Commentary Magazine

Originalism Goes to the Rodeo

AP Photo/J. Scott Applewhite

During his confirmation hearing yesterday, Judge Neil Gorsuch introduced the members of the Senate Judiciary Committee to Mutton Busting, a rodeo event which the jurist described as follows:  “You take a poor little kid, you find a sheep, and you attach the one to the other and see how long they can hold on.” With his fourth day of hearings still ahead, Gorsuch may just as well have been describing the confirmation process itself.

Confirmation hearings provide the Senate, which has a constitutional duty to provide advice and consent to the President on Supreme Court nominees, with an opportunity to ask the nominee probing questions about his judicial record and intellectual commitments. Moreover, they provide Americans as a whole, whose lives are directly affected by Supreme Court decisions, with an opportunity to learn about the nominee generally.

In Judge Gorsuch’s case, Senate Democrats have largely squandered these opportunities, preferring instead to conjure the ghost of Justice Scalia, to wave the bloody shirt of Merrick Garland, and to frame the whole of constitutional law as a struggle between the “big guy” and the “little guy.” Unedifying as much of this political rodeo has been, there have been a few moments of depth and authenticity that should be encouraging even to those skeptical of Judge Gorsuch’s candidacy.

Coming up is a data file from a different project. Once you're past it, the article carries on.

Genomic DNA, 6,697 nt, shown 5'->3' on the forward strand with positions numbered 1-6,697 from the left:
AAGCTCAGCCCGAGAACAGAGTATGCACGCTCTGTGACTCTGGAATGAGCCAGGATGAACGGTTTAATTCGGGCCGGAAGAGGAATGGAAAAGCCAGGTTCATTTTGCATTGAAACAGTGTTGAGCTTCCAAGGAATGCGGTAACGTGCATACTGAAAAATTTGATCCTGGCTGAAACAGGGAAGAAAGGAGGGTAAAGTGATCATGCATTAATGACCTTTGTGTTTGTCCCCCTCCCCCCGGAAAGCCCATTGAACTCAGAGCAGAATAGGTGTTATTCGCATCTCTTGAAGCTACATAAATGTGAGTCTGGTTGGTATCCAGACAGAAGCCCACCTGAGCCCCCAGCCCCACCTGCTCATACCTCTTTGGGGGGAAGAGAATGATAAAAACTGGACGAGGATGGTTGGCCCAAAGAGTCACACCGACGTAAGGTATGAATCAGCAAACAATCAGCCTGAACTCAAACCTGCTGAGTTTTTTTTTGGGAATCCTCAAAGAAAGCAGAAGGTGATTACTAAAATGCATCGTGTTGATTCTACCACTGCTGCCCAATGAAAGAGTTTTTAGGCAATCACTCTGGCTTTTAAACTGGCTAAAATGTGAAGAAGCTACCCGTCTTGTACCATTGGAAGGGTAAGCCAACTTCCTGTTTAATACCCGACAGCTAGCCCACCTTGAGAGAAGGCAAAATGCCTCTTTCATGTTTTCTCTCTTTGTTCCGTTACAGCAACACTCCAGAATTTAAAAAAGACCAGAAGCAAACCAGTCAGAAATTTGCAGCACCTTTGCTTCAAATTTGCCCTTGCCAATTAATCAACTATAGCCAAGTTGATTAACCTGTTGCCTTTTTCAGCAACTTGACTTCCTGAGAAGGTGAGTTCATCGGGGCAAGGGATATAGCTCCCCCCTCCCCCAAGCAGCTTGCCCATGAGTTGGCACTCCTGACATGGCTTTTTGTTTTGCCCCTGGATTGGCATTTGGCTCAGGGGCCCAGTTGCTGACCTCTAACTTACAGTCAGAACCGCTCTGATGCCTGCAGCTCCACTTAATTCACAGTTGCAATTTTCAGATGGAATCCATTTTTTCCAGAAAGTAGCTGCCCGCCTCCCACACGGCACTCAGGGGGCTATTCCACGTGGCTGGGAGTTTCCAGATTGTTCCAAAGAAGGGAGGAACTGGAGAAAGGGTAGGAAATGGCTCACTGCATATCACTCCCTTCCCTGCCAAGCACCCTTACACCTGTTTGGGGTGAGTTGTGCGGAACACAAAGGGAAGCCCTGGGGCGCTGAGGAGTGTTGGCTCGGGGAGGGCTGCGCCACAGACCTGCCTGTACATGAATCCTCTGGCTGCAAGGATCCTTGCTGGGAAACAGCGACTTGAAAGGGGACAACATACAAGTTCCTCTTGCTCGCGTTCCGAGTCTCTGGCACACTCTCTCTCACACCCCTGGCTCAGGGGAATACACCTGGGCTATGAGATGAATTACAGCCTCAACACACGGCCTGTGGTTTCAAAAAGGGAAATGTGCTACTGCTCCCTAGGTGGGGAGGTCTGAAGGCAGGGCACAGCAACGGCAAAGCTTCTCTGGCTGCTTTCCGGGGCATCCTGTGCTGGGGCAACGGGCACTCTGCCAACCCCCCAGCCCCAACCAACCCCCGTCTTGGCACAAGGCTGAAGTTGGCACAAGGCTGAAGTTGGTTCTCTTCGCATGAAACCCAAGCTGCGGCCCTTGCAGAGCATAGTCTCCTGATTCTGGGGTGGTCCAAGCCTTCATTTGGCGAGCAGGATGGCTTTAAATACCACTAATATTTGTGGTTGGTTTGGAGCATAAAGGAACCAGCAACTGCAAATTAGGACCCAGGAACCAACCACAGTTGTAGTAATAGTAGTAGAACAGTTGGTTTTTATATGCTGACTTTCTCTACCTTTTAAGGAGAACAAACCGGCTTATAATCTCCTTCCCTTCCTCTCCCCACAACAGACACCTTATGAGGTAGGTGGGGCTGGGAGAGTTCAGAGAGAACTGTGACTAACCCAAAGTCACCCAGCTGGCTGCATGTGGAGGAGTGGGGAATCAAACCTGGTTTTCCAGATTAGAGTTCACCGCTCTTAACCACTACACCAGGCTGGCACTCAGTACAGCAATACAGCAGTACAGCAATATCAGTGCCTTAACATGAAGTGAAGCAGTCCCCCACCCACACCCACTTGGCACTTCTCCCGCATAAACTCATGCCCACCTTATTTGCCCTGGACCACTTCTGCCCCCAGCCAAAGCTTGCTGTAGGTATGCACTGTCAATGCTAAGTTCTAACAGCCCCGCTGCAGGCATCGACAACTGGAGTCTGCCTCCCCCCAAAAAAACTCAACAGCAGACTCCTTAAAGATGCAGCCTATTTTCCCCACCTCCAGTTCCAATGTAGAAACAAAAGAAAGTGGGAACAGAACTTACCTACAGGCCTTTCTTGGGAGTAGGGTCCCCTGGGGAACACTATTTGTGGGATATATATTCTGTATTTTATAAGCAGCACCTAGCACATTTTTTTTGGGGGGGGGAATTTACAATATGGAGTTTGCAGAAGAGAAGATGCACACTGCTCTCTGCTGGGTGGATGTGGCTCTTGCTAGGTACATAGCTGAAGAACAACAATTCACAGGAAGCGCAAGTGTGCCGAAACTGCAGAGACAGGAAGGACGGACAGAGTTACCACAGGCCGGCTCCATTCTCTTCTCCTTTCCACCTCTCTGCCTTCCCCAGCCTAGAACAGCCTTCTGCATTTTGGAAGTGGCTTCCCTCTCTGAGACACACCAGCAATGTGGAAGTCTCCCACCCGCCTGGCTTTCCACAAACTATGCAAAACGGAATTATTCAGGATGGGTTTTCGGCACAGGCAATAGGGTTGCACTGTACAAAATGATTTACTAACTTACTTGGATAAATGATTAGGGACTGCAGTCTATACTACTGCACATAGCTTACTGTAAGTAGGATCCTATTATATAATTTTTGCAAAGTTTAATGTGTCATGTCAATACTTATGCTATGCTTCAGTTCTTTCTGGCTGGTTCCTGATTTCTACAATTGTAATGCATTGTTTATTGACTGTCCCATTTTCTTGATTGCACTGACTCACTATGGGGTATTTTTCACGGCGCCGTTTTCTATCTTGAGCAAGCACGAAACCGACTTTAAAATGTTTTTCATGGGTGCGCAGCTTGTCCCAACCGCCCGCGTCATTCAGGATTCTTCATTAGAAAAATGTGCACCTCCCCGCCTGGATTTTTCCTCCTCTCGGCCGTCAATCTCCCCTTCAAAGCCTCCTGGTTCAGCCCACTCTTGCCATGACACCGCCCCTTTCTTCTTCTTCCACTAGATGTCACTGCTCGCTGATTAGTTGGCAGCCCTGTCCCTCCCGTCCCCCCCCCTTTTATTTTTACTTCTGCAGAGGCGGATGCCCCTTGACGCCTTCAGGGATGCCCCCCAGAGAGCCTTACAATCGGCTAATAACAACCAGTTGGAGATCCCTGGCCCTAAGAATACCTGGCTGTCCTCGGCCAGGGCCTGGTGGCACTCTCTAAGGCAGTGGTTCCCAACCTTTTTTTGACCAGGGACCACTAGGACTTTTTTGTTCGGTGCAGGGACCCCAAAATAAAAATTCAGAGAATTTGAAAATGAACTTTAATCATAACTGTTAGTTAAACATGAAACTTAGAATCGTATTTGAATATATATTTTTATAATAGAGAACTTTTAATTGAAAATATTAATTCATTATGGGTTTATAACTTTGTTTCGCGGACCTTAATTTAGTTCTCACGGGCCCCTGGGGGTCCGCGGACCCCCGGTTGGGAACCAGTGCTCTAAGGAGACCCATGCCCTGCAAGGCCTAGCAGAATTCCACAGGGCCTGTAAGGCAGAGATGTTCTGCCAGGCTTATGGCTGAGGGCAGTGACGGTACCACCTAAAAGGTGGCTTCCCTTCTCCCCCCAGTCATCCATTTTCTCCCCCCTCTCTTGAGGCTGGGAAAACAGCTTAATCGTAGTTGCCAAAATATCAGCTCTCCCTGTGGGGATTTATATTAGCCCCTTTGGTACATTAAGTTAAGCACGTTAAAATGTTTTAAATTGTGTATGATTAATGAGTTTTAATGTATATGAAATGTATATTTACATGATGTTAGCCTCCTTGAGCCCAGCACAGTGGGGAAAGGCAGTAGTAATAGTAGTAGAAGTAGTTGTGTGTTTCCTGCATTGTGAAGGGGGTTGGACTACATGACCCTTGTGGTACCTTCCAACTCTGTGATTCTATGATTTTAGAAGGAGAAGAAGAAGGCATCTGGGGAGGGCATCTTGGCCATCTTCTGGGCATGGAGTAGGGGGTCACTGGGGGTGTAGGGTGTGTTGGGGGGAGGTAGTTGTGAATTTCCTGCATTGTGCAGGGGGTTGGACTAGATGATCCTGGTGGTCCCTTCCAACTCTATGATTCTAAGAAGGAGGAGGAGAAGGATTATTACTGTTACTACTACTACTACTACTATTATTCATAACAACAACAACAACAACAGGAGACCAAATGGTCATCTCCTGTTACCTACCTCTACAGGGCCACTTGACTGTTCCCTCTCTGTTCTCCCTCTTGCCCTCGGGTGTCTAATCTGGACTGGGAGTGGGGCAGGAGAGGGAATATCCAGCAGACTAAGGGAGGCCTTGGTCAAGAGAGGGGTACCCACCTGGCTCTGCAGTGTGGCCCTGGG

Originalism has repeatedly taken center stage during the hearings, sometimes as an empty platitude and sometimes as a sneering byword for reactionism. To his credit, Judge Gorsuch has seized upon these moments to explain to the nation–in layman’s terms–exactly what the judicial method entails and why it is important to democratic governance. Originalism, he explained, is not a partisan ideology, but a method of interpreting the law that upholds two fundamental principles of justice: it constrains the personal discretion of judges and it affirms the due process of law.

As an originalist judge, Gorsuch explained yesterday, “you go back and you look at the evidence of what [the Constitution] was understood at the time to protect… No one is looking to take us back to the horse and buggy or quill pens or turn the clock back on anything. The point is to apply the law in a way that allows us to be able to say, as judges, [that the law is] not what we wish. It’s what the law was understood to mean. It has a fixed meaning.”